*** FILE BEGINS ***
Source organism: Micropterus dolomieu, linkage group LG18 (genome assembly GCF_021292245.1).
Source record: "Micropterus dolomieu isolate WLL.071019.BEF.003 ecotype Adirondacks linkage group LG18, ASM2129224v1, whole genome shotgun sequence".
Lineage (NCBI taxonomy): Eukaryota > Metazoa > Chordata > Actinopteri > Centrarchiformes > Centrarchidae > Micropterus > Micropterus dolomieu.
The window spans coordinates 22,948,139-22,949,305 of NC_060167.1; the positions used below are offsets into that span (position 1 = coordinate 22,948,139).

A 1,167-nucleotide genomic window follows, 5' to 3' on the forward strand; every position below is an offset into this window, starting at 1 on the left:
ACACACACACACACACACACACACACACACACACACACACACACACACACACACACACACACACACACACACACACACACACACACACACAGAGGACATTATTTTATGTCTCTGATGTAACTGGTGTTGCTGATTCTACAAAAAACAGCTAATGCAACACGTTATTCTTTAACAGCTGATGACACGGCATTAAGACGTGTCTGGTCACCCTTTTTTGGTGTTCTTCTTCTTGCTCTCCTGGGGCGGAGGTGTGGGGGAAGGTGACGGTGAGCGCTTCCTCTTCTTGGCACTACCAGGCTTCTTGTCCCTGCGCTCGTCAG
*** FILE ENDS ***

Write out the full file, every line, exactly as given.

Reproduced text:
Source organism: Micropterus dolomieu, linkage group LG18 (genome assembly GCF_021292245.1).
Source record: "Micropterus dolomieu isolate WLL.071019.BEF.003 ecotype Adirondacks linkage group LG18, ASM2129224v1, whole genome shotgun sequence".
Lineage (NCBI taxonomy): Eukaryota > Metazoa > Chordata > Actinopteri > Centrarchiformes > Centrarchidae > Micropterus > Micropterus dolomieu.
The window spans coordinates 22,948,139-22,949,305 of NC_060167.1; the positions used below are offsets into that span (position 1 = coordinate 22,948,139).

A 1,167-nucleotide genomic window follows, 5' to 3' on the forward strand; every position below is an offset into this window, starting at 1 on the left:
ACACACACACACACACACACACACACACACACACACACACACACACACACACACACACACACACACACACACACACACACACACACACACAGAGGACATTATTTTATGTCTCTGATGTAACTGGTGTTGCTGATTCTACAAAAAACAGCTAATGCAACACGTTATTCTTTAACAGCTGATGACACGGCATTAAGACGTGTCTGGTCACCCTTTTTTGGTGTTCTTCTTCTTGCTCTCCTGGGGCGGAGGTGTGGGGGAAGGTGACGGTGAGCGCTTCCTCTTCTTGGCACTACCAGGCTTCTTGTCCCTGCGCTCGTCAG